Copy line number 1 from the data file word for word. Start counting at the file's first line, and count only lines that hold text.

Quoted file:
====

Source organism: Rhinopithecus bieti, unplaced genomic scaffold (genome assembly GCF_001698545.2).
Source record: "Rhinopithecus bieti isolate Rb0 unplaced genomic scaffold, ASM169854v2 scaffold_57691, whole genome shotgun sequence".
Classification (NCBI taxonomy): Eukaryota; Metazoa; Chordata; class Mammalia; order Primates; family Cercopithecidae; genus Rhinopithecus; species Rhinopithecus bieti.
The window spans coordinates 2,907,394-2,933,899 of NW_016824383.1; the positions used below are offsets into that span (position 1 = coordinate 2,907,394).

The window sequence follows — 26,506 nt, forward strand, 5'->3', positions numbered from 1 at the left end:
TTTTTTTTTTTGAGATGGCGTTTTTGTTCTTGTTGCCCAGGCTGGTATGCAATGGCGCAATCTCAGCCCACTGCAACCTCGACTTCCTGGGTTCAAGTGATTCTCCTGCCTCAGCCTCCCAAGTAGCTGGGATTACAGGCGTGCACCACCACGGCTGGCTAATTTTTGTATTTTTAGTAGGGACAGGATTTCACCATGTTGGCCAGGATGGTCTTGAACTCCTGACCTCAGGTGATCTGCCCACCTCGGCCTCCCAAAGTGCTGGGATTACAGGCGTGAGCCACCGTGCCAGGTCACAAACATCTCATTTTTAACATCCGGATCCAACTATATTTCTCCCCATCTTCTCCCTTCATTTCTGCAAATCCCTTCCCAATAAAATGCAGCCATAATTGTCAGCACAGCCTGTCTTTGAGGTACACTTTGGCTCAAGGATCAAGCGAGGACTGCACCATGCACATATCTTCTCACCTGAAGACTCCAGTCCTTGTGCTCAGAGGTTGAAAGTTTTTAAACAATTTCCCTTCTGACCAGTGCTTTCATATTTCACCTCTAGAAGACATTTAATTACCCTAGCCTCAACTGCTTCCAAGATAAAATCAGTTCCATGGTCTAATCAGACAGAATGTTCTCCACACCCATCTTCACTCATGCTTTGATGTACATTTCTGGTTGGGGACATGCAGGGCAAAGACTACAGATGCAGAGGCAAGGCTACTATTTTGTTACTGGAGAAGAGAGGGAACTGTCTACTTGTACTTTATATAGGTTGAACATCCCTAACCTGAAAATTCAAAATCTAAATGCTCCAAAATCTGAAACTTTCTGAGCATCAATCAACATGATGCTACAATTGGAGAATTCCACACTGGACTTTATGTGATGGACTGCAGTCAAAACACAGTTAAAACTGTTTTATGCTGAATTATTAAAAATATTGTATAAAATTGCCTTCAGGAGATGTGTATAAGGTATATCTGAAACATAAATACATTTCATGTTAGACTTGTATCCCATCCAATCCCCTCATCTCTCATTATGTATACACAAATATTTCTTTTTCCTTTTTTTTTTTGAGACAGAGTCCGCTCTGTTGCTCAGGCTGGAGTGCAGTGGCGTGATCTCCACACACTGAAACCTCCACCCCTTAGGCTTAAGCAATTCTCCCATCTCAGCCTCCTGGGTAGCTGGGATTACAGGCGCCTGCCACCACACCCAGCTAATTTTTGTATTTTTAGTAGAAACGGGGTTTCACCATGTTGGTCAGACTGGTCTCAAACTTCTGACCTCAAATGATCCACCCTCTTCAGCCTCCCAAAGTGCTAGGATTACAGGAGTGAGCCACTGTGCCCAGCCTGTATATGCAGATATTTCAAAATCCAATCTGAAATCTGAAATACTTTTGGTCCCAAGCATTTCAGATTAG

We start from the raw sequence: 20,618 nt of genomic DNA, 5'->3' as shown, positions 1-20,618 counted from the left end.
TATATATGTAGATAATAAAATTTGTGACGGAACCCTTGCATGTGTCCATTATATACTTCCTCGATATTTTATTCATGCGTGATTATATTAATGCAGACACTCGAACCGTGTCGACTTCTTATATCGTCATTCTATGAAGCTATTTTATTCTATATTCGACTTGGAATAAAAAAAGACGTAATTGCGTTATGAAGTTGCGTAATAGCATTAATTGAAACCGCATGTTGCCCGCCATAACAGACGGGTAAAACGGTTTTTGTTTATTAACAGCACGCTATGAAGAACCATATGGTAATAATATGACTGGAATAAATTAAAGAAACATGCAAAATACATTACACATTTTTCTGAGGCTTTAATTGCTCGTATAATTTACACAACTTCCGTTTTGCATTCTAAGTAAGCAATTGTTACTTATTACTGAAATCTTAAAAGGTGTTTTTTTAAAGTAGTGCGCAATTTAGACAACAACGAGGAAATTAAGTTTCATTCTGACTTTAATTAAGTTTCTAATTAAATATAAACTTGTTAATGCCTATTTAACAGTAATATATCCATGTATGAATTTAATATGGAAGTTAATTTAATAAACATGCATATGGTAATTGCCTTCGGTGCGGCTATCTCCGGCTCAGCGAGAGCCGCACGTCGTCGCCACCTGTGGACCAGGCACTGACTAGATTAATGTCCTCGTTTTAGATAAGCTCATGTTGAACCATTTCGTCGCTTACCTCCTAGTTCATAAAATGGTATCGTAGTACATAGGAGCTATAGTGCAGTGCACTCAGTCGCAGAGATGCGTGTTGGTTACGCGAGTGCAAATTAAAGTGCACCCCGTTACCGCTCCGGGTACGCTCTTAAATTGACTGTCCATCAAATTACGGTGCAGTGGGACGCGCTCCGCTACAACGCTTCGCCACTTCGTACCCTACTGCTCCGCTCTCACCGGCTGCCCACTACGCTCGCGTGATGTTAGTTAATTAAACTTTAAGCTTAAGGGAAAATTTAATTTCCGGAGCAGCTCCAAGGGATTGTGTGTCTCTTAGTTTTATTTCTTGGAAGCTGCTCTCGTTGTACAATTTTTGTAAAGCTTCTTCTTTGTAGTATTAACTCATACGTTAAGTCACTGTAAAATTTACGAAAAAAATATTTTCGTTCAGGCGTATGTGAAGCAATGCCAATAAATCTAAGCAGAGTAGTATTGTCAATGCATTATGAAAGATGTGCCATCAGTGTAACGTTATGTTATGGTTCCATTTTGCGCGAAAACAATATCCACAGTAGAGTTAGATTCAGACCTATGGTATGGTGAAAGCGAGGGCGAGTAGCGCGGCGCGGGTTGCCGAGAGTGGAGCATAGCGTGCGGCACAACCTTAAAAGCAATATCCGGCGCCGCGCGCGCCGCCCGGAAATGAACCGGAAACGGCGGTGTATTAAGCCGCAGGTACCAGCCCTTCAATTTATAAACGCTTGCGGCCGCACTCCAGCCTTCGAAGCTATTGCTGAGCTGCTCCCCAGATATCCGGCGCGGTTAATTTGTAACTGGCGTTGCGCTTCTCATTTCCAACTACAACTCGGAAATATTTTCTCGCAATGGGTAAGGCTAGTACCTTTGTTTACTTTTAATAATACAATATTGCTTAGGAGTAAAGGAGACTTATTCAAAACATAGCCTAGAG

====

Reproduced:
Source organism: Rhinopithecus bieti, unplaced genomic scaffold (genome assembly GCF_001698545.2).